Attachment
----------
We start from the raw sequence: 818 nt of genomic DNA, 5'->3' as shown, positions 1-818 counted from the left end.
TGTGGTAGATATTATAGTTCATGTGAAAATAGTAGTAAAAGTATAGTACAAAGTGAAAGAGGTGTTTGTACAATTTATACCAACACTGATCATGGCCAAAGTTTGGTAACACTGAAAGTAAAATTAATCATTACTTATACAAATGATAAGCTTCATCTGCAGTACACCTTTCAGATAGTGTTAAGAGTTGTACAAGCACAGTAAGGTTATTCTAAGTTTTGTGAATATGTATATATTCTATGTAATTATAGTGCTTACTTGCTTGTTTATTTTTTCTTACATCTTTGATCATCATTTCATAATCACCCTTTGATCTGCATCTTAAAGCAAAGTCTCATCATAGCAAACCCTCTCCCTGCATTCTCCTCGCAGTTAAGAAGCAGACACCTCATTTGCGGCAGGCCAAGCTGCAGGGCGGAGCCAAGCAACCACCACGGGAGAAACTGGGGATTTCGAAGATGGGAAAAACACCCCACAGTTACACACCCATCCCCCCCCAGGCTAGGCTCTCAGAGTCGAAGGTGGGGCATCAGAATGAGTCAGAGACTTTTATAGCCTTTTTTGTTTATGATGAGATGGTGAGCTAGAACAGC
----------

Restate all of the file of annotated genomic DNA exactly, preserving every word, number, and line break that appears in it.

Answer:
We start from the raw sequence: 818 nt of genomic DNA, 5'->3' as shown, positions 1-818 counted from the left end.
TGTGGTAGATATTATAGTTCATGTGAAAATAGTAGTAAAAGTATAGTACAAAGTGAAAGAGGTGTTTGTACAATTTATACCAACACTGATCATGGCCAAAGTTTGGTAACACTGAAAGTAAAATTAATCATTACTTATACAAATGATAAGCTTCATCTGCAGTACACCTTTCAGATAGTGTTAAGAGTTGTACAAGCACAGTAAGGTTATTCTAAGTTTTGTGAATATGTATATATTCTATGTAATTATAGTGCTTACTTGCTTGTTTATTTTTTCTTACATCTTTGATCATCATTTCATAATCACCCTTTGATCTGCATCTTAAAGCAAAGTCTCATCATAGCAAACCCTCTCCCTGCATTCTCCTCGCAGTTAAGAAGCAGACACCTCATTTGCGGCAGGCCAAGCTGCAGGGCGGAGCCAAGCAACCACCACGGGAGAAACTGGGGATTTCGAAGATGGGAAAAACACCCCACAGTTACACACCCATCCCCCCCCAGGCTAGGCTCTCAGAGTCGAAGGTGGGGCATCAGAATGAGTCAGAGACTTTTATAGCCTTTTTTGTTTATGATGAGATGGTGAGCTAGAACAGC